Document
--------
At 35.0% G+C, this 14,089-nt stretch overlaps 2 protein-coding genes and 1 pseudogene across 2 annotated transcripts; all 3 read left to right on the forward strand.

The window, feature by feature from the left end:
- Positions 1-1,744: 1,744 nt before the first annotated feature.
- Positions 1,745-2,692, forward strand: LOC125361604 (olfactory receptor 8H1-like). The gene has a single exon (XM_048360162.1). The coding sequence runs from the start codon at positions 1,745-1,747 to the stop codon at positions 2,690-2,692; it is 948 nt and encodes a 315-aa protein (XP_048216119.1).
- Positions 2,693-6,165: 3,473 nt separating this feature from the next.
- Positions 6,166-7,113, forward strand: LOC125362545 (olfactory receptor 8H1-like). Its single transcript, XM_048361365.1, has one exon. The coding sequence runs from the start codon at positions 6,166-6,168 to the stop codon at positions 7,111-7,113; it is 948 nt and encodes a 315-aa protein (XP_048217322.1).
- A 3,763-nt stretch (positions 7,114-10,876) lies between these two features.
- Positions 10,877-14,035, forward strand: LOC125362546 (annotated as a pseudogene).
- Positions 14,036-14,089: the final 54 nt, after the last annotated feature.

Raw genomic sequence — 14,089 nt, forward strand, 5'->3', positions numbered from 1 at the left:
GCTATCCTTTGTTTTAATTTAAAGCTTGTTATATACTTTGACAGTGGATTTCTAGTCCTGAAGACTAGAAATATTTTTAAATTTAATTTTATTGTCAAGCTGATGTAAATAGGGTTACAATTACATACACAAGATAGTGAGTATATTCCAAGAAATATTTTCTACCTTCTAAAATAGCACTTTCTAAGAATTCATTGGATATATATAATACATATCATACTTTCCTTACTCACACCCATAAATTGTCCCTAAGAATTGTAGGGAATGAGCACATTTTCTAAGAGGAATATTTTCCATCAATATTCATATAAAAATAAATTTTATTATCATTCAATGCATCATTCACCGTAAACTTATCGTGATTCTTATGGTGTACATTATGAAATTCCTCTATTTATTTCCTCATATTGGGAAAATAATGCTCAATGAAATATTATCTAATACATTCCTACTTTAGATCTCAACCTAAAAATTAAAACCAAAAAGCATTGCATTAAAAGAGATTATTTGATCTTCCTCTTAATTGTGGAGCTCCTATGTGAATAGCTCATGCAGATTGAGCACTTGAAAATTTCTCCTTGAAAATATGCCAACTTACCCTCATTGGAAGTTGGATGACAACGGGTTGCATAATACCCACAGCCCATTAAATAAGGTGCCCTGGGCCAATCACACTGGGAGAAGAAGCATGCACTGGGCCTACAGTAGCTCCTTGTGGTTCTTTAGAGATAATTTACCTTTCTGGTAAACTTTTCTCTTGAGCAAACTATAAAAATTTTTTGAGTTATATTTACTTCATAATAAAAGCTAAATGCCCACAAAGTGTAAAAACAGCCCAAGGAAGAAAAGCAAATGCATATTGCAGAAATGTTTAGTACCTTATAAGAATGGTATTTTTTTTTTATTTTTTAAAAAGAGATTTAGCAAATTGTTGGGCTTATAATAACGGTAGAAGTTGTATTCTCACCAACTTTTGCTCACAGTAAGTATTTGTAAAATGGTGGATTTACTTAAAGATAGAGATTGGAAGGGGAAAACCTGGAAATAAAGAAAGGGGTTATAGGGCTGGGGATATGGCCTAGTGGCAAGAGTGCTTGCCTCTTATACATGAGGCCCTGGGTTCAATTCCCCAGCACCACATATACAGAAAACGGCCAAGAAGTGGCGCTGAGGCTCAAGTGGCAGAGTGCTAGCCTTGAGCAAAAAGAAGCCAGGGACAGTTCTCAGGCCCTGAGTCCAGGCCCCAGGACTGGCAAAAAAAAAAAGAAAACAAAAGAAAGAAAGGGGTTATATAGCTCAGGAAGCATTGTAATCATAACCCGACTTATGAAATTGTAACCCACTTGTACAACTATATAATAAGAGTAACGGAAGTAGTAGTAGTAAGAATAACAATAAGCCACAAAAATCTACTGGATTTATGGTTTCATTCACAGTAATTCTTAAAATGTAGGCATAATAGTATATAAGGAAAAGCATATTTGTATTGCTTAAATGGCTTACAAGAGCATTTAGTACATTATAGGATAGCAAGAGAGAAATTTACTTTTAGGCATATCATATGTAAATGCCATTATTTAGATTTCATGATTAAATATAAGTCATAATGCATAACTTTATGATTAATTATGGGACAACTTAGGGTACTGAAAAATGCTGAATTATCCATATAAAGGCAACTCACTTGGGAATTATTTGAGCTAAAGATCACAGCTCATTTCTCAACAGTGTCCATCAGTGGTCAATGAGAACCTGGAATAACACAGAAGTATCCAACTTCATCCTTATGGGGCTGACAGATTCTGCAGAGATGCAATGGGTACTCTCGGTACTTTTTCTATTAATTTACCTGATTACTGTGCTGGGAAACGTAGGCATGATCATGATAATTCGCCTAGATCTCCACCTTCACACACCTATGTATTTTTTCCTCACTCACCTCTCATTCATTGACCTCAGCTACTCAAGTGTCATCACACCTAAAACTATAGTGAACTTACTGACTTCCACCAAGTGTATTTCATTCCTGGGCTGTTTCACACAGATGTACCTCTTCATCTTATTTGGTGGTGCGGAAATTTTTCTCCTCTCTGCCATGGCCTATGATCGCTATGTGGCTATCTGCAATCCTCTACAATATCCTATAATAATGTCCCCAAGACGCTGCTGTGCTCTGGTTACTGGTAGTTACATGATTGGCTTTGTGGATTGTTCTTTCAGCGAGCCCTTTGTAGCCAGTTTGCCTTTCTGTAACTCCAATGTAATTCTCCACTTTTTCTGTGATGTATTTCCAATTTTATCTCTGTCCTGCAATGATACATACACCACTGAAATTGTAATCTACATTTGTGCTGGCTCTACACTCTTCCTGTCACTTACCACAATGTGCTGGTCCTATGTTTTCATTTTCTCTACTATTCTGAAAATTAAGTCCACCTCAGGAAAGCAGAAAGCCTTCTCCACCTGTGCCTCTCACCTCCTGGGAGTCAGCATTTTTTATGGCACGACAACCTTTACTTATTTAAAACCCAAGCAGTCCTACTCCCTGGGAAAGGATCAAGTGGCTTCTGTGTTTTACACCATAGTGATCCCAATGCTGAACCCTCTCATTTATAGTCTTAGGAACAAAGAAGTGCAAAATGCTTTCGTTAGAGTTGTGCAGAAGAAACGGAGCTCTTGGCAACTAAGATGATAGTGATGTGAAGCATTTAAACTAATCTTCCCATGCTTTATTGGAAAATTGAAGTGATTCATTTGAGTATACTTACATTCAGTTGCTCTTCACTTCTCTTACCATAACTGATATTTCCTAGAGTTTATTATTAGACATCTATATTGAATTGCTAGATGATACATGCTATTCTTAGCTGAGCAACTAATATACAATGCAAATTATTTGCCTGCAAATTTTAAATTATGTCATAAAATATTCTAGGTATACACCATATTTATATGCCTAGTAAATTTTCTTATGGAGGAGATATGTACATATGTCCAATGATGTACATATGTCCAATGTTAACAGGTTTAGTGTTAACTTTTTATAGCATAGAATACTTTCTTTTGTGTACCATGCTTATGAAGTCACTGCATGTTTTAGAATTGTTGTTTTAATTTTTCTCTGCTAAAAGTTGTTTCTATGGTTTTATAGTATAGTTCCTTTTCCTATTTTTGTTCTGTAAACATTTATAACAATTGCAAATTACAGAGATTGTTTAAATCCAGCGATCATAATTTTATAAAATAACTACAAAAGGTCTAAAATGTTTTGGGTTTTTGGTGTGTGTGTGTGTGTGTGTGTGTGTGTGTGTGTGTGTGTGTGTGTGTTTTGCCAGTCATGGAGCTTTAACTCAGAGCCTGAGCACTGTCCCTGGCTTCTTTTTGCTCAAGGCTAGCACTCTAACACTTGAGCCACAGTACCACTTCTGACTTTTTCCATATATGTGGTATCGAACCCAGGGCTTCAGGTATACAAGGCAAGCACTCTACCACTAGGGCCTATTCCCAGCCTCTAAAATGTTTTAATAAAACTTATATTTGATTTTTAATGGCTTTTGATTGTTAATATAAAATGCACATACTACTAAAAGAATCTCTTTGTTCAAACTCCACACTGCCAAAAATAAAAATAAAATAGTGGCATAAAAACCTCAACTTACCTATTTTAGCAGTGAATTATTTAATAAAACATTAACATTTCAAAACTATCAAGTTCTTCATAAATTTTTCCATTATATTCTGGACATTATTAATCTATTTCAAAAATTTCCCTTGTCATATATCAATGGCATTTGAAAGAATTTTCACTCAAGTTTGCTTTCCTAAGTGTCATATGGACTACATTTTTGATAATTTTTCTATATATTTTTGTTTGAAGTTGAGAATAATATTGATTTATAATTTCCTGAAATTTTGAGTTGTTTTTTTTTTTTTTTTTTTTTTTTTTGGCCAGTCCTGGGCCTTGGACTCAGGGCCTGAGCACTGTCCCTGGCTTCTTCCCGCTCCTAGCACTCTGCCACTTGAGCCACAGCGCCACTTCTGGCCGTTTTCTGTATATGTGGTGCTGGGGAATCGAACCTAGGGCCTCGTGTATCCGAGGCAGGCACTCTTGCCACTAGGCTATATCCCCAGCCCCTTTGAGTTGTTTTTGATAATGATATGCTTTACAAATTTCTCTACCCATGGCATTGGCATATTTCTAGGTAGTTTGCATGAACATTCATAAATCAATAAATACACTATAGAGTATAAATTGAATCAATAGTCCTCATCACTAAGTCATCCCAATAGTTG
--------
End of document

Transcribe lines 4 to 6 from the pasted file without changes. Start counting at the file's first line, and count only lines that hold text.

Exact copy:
- Positions 1,745-2,692, forward strand: LOC125361604 (olfactory receptor 8H1-like). The gene has a single exon (XM_048360162.1). The coding sequence runs from the start codon at positions 1,745-1,747 to the stop codon at positions 2,690-2,692; it is 948 nt and encodes a 315-aa protein (XP_048216119.1).
- Positions 2,693-6,165: 3,473 nt separating this feature from the next.
- Positions 6,166-7,113, forward strand: LOC125362545 (olfactory receptor 8H1-like). Its single transcript, XM_048361365.1, has one exon. The coding sequence runs from the start codon at positions 6,166-6,168 to the stop codon at positions 7,111-7,113; it is 948 nt and encodes a 315-aa protein (XP_048217322.1).